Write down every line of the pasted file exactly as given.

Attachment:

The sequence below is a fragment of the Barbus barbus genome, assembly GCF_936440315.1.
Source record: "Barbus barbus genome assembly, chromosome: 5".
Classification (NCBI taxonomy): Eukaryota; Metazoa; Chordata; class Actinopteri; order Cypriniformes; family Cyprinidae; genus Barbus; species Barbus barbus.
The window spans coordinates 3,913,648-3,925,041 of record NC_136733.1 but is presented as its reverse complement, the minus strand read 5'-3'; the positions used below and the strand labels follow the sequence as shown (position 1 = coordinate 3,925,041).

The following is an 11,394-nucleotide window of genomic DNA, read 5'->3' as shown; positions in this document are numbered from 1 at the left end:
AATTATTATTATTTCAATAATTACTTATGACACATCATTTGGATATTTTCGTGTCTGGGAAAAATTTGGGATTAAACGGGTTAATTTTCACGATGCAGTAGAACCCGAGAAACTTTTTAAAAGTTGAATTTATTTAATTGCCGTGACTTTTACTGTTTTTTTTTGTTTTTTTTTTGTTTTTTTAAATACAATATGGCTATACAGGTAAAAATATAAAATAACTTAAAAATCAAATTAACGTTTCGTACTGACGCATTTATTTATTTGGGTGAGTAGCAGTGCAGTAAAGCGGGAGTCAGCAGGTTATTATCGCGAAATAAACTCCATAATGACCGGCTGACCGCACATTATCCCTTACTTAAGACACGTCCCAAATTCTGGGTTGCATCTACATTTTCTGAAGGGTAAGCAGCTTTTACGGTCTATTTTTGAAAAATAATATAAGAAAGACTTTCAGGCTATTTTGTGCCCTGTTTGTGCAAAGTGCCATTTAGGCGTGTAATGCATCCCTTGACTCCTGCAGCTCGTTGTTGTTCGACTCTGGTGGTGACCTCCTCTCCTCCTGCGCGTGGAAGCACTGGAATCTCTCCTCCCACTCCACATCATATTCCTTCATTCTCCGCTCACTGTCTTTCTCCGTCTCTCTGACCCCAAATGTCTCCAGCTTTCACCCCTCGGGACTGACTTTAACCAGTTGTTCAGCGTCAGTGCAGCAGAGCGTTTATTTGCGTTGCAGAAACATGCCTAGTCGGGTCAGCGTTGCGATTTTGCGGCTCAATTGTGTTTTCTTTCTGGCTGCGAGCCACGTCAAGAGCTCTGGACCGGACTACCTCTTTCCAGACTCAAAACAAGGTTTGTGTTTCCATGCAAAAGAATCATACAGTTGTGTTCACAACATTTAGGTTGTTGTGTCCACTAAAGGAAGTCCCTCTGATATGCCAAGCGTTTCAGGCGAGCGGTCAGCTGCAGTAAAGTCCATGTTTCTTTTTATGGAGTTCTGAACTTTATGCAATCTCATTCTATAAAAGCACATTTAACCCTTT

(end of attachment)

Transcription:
The sequence below is a fragment of the Barbus barbus genome, assembly GCF_936440315.1.
Source record: "Barbus barbus genome assembly, chromosome: 5".
Classification (NCBI taxonomy): Eukaryota; Metazoa; Chordata; class Actinopteri; order Cypriniformes; family Cyprinidae; genus Barbus; species Barbus barbus.
The window spans coordinates 3,913,648-3,925,041 of record NC_136733.1 but is presented as its reverse complement, the minus strand read 5'-3'; the positions used below and the strand labels follow the sequence as shown (position 1 = coordinate 3,925,041).

The following is an 11,394-nucleotide window of genomic DNA, read 5'->3' as shown; positions in this document are numbered from 1 at the left end:
AATTATTATTATTTCAATAATTACTTATGACACATCATTTGGATATTTTCGTGTCTGGGAAAAATTTGGGATTAAACGGGTTAATTTTCACGATGCAGTAGAACCCGAGAAACTTTTTAAAAGTTGAATTTATTTAATTGCCGTGACTTTTACTGTTTTTTTTTGTTTTTTTTTTGTTTTTTTAAATACAATATGGCTATACAGGTAAAAATATAAAATAACTTAAAAATCAAATTAACGTTTCGTACTGACGCATTTATTTATTTGGGTGAGTAGCAGTGCAGTAAAGCGGGAGTCAGCAGGTTATTATCGCGAAATAAACTCCATAATGACCGGCTGACCGCACATTATCCCTTACTTAAGACACGTCCCAAATTCTGGGTTGCATCTACATTTTCTGAAGGGTAAGCAGCTTTTACGGTCTATTTTTGAAAAATAATATAAGAAAGACTTTCAGGCTATTTTGTGCCCTGTTTGTGCAAAGTGCCATTTAGGCGTGTAATGCATCCCTTGACTCCTGCAGCTCGTTGTTGTTCGACTCTGGTGGTGACCTCCTCTCCTCCTGCGCGTGGAAGCACTGGAATCTCTCCTCCCACTCCACATCATATTCCTTCATTCTCCGCTCACTGTCTTTCTCCGTCTCTCTGACCCCAAATGTCTCCAGCTTTCACCCCTCGGGACTGACTTTAACCAGTTGTTCAGCGTCAGTGCAGCAGAGCGTTTATTTGCGTTGCAGAAACATGCCTAGTCGGGTCAGCGTTGCGATTTTGCGGCTCAATTGTGTTTTCTTTCTGGCTGCGAGCCACGTCAAGAGCTCTGGACCGGACTACCTCTTTCCAGACTCAAAACAAGGTTTGTGTTTCCATGCAAAAGAATCATACAGTTGTGTTCACAACATTTAGGTTGTTGTGTCCACTAAAGGAAGTCCCTCTGATATGCCAAGCGTTTCAGGCGAGCGGTCAGCTGCAGTAAAGTCCATGTTTCTTTTTATGGAGTTCTGAACTTTATGCAATCTCATTCTATAAAAGCACATTTAACCCTTT